My 17-inch Apple PowerBook G4 has served me well for the past 3 and a half years. As new, faster models appeared, I thought many times about upgrading, but even the current models look essentially the same without any significant changes. I love the screen real estate, but with the addition of an external monitor to the setup, the advantage of the large screen (especially when I was at home) was limited. The cost was a heavier, bulkier computer when I was not at my desk, which has become increasingly common. I thought about upgrading to the MacBook Pro released earlier this year, but early models were reportedly buggy, and the design was still quite similar to my now dated model. The arrival of the latest (and quite inexpensive) MacBook, however, has persuaded me the the time to upgrade is now. The PowerBook, like many of its predecessors, has now been eBayed. Farewell, my friend.

The Techno returns

My Reneka Techno is back online

Despite the happy face I put on to my friends and family, like the archetypical sad clown, I have been masking my true feelings. The truth is that I have been suffering in silence for the past few months since my Reneka Techno espresso machine decided to die in an impressive display of noise and steam.

A glimmer of hope appeared last week, when a box of replacement parts arrived from France, and I began to rebuild the machine, hoping it would one day return to the greatness I knew it was capable. That day is today. I had my first home-made cappuccino in months today, and the Techno is back in operation. Armed with some freshly roasted beans, I look forward to a new golden age in the months ahead.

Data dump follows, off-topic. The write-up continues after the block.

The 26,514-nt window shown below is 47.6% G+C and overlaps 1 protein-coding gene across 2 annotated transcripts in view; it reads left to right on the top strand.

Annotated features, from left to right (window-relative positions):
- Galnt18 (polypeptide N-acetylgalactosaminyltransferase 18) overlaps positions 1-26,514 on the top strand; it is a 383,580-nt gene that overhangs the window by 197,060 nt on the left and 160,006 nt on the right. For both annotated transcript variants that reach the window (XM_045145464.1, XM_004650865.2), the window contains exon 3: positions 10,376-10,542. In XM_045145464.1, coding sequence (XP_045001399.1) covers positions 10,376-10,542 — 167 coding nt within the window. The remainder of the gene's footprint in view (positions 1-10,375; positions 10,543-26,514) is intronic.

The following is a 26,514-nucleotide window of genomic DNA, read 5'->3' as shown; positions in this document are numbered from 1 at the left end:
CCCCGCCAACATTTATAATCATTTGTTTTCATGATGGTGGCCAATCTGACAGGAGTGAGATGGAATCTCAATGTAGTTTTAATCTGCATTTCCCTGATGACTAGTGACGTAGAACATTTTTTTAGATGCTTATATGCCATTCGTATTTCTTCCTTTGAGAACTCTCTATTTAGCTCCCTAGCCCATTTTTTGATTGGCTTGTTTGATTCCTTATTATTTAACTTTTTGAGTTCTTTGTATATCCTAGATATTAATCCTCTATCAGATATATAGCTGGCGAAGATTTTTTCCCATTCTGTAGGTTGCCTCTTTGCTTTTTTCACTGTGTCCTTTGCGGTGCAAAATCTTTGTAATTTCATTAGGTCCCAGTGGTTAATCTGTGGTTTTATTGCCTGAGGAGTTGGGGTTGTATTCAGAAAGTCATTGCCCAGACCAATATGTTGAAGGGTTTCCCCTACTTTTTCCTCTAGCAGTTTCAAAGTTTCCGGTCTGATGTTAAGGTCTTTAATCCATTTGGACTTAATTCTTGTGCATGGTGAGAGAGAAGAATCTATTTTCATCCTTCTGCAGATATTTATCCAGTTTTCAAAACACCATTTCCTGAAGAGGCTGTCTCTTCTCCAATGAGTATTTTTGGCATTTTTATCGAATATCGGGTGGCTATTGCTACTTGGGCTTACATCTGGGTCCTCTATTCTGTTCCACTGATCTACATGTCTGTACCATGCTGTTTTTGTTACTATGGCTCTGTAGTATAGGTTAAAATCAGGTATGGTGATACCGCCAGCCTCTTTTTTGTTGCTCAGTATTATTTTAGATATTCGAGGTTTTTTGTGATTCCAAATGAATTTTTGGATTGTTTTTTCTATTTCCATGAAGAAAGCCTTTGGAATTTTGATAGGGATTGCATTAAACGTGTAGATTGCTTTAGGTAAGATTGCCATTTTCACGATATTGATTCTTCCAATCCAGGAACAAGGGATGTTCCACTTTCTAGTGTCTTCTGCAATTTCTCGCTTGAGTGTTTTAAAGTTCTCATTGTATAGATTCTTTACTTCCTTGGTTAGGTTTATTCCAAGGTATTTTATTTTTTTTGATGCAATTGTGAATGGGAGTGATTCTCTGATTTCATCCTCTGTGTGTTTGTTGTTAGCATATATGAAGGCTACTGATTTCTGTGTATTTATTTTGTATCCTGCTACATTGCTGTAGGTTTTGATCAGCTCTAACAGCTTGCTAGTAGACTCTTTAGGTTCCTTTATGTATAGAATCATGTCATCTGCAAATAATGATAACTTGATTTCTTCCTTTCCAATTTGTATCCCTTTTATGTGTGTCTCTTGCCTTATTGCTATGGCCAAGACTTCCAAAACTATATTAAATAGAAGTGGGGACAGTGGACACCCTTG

Techno pumps

I’m continuing to work on getting my Reneka Techno espresso machine back online. This French contraption first came into my world in December, 2002. Since then, it’s been a reliable producer of top-quality espresso drinks, at least when I feed it with my freshly-roasted beans.

My trusted friend has suffered his share of health complications over his short life. The boiler temperature probe has failed twice, once recently. In the past month, the pump started failing as well. No matter, a quick email to Just Espresso lead to the arrival of a new pump and probe. Now the only thing standing in my way of espresso nirvana are two small adapter pieces that I need to move from the old pump (pictured left) to the new pump (on the right). Despite my best efforts, they are impossible to remove. An email is in to Just Espresso. Hopefully, they can come up with a solution soon??????


I’ve done it again…found a new hobby to waste what little free time I have left. My latest venture is an attempt to have fresh herbs available at all times by taking advantage of an approach to growing called hydroponics. Instead of soil, this technology bathes the roots of the plants in a nutrient rich solution to optimize growth while minimizing, well, bugs.

I have an elaborate contraption circulating water on my balcony right now, but I may be foiled by the prolonged winter that seems to be plaguing the area.

Back in black…or grey

I’ve begun restyling the site with a slick new look. While I have plenty of other chores on my plate, I’ve managed to waste yet another perfectly decent weekend hacking around with css, html, and Photoshop. At least the content from my iWeb site is back and soon I can actually get around to writing new entries other than self-referential site updates.